July 16, 1895
The report of Clerk of Courts Coorley for the past year, made to common pleas court, shows 19 suits for divorce were filed in this county, with 18 of these filed by women. The court rendered 97 civil judgements. Seven indictments were returned for crimes against persons, 14 for crimes against property, and 15 for other causes. Seven persons were sent to the penitentiary.
J.C. Cummins has been recommended by the Democratic Executive committee for reappointment as a deputy supervisor of elections. The appointment is made by the secretary of state.
L.M. Studevant and wife; R.V. Jones and wife; Dr. C.E. Tenney and wife; W.O. Amann and wife, B.M. Donaldson and wife; J.L. Dickensheets and wife compose a party that leaves tomorrow to camp a few weeks on the farm of Samuel Wagoner, just below Camp Center Point along Mosquito Creek.
July 16, 1920
A town organization was perfected Saturday morning as a part of the Junior Chautauqua program. Ray Friedman was elected mayor, Elizabeth Salm, clerk; William Willcutts, chief of police; Jane Cook, Dorothy Ann McVay, Stancy Brandenburg and John Salm, patrolmen; Robert Mentges, athletic director. There are 175 young people enrolled in the junior program.
Rev. H.G. Dietz, of the United Presbyterian Church submitted his resignation to the congregation Sunday. It was accepted. Rev. Dietz leaves to accept a call which has come to him from Olathe, Colo. His resignation is to take effect the last Sunday in July. Rev. Dietz has served the local church for the past year and a half.
E.R. Ferrell lowered the record at the country club golf course Sunday afternoon, when he shot a 33 for nine holes. For his 18-hole round he had a score of 70.
July 16, 1945
Shelby County has gone over the top in all war bond quotas in the Seventh War Loan campaign, according to final figures received today from the Fourth Federal Reserve Bank at Cleveland. The series E war bond quota of $534,000 was exceeded by $50,000, with purchases made by 9,337 individuals. All other quotas were substantially oversubscribed, with total sales of all types of bonds in Shelby County during the campaign amounting to $3,253,669.
Shelby county resurfacing crews are in the process of improving a total of 61 miles of roads in the 14 townships, County Engineer Rex Price said today. He added that seven of the proposed 36 projects have already been completed and the remainder will be done as materials and labor become available.
President Truman will follow up his first “big three” meeting at Potsdam with a triumphal tour of some of Europe’s liberated nations, it was learned today.
July 16, 1970
Airstream Inc. and Wally Byam, familiar names in Shelby County, especially in the Jackson Center area, get nationwide attention in a lengthy feature story in the July 6 issue of Sports Illustrated.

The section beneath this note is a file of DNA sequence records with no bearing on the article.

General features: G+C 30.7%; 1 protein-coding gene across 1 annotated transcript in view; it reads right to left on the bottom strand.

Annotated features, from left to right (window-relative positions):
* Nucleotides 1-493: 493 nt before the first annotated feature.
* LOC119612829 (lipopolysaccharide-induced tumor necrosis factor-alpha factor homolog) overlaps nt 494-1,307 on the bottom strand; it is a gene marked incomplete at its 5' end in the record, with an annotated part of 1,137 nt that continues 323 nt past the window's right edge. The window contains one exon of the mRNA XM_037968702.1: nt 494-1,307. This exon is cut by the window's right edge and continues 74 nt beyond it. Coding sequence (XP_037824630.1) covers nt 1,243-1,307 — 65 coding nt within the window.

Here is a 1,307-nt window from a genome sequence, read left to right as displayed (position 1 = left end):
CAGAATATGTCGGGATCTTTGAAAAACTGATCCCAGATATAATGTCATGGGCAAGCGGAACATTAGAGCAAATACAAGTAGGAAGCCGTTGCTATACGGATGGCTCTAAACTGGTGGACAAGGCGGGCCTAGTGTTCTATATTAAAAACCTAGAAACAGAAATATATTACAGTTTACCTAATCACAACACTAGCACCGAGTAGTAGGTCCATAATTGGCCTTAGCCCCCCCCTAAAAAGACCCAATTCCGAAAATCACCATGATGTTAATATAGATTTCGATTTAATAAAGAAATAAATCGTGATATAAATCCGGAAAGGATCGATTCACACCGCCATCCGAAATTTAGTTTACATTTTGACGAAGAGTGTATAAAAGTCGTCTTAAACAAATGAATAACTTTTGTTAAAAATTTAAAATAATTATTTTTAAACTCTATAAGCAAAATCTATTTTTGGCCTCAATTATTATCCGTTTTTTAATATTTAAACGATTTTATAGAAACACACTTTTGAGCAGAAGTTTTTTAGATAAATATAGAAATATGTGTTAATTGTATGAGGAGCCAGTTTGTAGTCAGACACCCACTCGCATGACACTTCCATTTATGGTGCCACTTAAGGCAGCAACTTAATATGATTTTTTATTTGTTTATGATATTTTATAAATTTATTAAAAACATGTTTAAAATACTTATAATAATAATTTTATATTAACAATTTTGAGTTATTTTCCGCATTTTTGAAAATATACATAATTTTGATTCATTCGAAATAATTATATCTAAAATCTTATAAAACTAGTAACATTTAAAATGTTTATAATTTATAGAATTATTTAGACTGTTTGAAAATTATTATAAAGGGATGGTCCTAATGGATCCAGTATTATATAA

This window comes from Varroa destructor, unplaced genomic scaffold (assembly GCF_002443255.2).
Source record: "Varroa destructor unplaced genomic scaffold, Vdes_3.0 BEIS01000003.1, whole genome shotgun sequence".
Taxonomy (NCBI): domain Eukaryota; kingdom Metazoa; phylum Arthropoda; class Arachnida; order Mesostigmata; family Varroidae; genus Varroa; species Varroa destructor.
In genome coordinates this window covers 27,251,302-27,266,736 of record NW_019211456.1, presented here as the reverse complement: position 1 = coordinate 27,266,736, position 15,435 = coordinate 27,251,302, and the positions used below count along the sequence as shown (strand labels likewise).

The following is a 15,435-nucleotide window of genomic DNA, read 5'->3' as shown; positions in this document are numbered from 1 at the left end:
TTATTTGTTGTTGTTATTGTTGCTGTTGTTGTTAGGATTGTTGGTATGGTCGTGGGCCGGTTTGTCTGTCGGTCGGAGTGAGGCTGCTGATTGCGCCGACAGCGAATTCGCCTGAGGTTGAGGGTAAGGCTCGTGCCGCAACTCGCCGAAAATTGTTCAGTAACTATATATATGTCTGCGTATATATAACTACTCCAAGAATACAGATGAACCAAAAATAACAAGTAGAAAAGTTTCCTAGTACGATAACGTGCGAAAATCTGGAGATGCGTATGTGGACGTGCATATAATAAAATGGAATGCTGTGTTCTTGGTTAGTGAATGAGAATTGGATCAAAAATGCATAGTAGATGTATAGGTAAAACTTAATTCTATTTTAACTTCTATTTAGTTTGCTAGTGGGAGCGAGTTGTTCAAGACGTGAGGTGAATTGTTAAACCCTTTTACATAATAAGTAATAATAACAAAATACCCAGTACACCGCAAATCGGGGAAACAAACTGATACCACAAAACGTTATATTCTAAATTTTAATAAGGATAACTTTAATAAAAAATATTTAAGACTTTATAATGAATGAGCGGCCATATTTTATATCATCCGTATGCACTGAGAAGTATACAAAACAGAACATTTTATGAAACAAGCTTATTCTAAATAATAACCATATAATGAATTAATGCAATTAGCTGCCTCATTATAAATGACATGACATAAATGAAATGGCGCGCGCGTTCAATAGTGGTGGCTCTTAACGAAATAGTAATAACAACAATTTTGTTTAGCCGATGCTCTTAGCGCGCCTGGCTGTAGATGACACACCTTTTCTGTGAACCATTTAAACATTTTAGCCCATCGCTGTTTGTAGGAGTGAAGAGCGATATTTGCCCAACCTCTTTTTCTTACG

Titled “A Home on the Range,” the story is mostly about the Wally Byam Caravans which annually attract numerous Airstream travel trailer owners. Byam, the former Airstream owner who died in 1962, was one of many pioneer trailer builders but the indisputable originator of the trailer caravan.
Airstream today is the largest of some 50 companies that manufacture travel trailers, according to the story.
A deluge of rain Friday morning flooded many city streets temporarily as overburdened city storm sewers were unable to carry off the flow fast enough. Two or three autos were partially dunked in the city parking lot behind the Bonded Oil Station before water could get away through a catch basin. A total of two and a quarter inches of rain was recorded at the Sidney Daily News weather station by 1 p.m., Friday.
FREYBURG – Marjean and Mary Elizabeth Headapohl, Freyburg, attended the first game of the Cincinnati Reds at the new Riverfront Stadium. Not only that – they also witnessed the final Reds game at Crosley Field.
July 16, 1995
FORT LORAMIE – Cathy Fletcher has dreamed of owning an ice cream shop for years. Her dream finally became reality on July 1 with the opening of Cone Corner Inc. at 4401 Fort Loramie-Swanders Road.
Fletcher owns the business along with her husband, Gary, and Brent and Mona Fridley, all of Sidney.
Area law enforcement agencies were kept busy during Country Concert ’95 weekend, authorities said.
Shelby County Sheriff’s deputies made eight arrests between Friday afternoon and Sunday night on charges ranging from assault, disorderly conduct and possession of marijuana, the sheriff’s office reported. In addition, deputies escorted 40 people from the concert site during the weekend with no arrests made.
Sidney City Council Monday night talked about a year-round curfew for minors under age 16 that would prohibit them being on city streets or other public places from midnight to 5 a.m. The ordinance was introduced on Monday and is now set for adoption at council’s next meeting on July24.
This was the sixth meeting featuring discussion on the curfew. Mayor Thomas Miller joked, “We’ve talked about it, shot it, kicked it in a hole, shot it again…,” a reference to the many revisions that have been made.
Vice Mayor Merrill Asher felt that midnight to 5 a.m. was too liberal. He favored the approach that is used with the current ordinance, imposed only in October and November, that stipulates one set of hours for weekdays when school is in session and another for weekends.
Chuck Hunter, Sixth Avenue, urged council to pass some type of curfew. “Twelve to 5 is a start. These kids who are 15 will by 19 by the time you get around to passing something,” he said. Council apparently agreed with the sentiment and Asher’s suggestion of two time frames was not followed.
These news items from past issues of the Sidney Daily News are compiled by the Shelby County Historical Society (937-498-1653) as a public service to the community. Local history on the Internet! www.shelbycountyhistory.org